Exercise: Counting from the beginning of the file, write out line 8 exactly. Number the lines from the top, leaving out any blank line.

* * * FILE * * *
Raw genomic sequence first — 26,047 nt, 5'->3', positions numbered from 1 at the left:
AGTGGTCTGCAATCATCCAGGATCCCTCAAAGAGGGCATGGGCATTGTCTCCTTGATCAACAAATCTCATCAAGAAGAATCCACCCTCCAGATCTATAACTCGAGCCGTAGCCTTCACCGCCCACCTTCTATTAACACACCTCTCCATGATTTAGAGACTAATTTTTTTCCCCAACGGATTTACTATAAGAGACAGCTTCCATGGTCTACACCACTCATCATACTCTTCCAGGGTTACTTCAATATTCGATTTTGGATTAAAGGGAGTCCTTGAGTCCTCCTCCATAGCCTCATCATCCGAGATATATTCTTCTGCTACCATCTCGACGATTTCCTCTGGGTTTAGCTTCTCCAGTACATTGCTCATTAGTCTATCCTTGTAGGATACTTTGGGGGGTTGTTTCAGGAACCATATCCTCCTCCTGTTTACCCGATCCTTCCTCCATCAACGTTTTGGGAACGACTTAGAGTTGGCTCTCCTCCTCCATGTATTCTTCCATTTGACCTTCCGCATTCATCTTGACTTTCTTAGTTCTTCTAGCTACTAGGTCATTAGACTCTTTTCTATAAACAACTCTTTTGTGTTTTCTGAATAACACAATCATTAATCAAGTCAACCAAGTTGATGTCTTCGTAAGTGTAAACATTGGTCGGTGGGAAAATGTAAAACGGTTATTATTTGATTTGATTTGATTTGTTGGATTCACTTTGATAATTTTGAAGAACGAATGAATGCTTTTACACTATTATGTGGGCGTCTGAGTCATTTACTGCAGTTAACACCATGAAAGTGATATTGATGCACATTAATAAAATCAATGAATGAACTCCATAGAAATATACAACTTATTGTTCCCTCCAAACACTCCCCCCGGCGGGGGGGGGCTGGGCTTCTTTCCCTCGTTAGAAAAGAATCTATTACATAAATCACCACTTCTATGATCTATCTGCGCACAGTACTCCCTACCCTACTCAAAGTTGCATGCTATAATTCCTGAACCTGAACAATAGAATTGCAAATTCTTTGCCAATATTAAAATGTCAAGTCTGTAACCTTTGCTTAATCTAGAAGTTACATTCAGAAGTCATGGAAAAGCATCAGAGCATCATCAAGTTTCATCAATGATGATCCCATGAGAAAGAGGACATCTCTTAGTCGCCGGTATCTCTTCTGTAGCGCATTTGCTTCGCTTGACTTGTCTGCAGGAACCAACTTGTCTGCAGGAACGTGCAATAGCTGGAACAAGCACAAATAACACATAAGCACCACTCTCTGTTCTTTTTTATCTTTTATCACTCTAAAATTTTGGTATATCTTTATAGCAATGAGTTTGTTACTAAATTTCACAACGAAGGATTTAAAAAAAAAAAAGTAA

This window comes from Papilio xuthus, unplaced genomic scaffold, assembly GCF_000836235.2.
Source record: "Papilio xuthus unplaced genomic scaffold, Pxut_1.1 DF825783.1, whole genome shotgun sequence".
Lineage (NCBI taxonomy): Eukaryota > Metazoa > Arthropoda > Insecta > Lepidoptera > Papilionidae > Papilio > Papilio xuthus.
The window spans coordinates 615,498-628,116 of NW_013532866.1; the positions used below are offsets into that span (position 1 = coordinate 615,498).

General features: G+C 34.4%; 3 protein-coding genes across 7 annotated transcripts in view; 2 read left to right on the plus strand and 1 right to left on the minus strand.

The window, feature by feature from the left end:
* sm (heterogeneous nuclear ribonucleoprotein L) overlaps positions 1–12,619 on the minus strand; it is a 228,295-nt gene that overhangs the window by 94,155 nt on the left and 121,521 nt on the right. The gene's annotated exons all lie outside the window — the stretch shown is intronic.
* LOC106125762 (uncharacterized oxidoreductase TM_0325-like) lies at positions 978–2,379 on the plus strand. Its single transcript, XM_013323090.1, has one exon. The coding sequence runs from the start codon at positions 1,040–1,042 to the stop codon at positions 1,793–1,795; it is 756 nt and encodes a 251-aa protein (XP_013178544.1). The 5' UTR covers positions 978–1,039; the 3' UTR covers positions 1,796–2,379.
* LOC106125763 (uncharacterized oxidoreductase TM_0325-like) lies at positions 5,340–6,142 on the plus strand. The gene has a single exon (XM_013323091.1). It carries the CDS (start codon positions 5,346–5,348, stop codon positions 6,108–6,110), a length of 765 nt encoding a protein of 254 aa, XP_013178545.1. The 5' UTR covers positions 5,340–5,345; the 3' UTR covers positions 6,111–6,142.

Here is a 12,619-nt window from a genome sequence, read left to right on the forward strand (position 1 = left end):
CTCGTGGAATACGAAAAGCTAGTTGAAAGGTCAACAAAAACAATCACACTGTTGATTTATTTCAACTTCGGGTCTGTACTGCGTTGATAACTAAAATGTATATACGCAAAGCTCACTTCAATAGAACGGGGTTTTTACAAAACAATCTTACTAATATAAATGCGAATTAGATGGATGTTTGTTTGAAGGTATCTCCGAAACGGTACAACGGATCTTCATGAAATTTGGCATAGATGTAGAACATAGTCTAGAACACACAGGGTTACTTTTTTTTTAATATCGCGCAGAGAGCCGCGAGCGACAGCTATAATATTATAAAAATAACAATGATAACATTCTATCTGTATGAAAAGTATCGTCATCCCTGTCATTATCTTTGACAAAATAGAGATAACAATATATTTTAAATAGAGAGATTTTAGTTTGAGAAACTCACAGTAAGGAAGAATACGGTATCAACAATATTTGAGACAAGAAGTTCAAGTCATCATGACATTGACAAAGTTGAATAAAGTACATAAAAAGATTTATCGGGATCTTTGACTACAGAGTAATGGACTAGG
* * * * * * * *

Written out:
The window, feature by feature from the left end: